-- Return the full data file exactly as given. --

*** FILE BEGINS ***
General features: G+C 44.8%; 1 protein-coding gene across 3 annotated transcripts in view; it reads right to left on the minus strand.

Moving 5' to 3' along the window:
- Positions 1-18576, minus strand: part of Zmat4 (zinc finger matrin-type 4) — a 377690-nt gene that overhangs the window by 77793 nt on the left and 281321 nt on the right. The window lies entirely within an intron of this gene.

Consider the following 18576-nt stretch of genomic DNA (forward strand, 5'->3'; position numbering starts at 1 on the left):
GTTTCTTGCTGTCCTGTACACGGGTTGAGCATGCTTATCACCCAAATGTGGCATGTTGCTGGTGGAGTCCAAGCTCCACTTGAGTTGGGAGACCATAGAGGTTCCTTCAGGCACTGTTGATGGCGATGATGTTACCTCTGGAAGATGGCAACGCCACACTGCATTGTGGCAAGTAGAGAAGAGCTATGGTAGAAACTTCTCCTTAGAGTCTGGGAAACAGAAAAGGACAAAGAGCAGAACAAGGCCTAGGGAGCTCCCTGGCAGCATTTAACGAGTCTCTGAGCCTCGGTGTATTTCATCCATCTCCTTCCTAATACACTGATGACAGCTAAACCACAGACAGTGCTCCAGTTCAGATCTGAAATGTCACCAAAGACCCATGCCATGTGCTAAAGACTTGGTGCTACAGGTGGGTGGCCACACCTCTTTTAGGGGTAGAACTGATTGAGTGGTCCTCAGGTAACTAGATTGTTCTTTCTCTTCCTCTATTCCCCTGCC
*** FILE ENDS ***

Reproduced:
General features: G+C 44.8%; 1 protein-coding gene across 3 annotated transcripts in view; it reads right to left on the minus strand.

Moving 5' to 3' along the window:
- Positions 1-18576, minus strand: part of Zmat4 (zinc finger matrin-type 4) — a 377690-nt gene that overhangs the window by 77793 nt on the left and 281321 nt on the right. The window lies entirely within an intron of this gene.

Consider the following 18576-nt stretch of genomic DNA (forward strand, 5'->3'; position numbering starts at 1 on the left):
GTTTCTTGCTGTCCTGTACACGGGTTGAGCATGCTTATCACCCAAATGTGGCATGTTGCTGGTGGAGTCCAAGCTCCACTTGAGTTGGGAGACCATAGAGGTTCCTTCAGGCACTGTTGATGGCGATGATGTTACCTCTGGAAGATGGCAACGCCACACTGCATTGTGGCAAGTAGAGAAGAGCTATGGTAGAAACTTCTCCTTAGAGTCTGGGAAACAGAAAAGGACAAAGAGCAGAACAAGGCCTAGGGAGCTCCCTGGCAGCATTTAACGAGTCTCTGAGCCTCGGTGTATTTCATCCATCTCCTTCCTAATACACTGATGACAGCTAAACCACAGACAGTGCTCCAGTTCAGATCTGAAATGTCACCAAAGACCCATGCCATGTGCTAAAGACTTGGTGCTACAGGTGGGTGGCCACACCTCTTTTAGGGGTAGAACTGATTGAGTGGTCCTCAGGTAACTAGATTGTTCTTTCTCTTCCTCTATTCCCCTGCC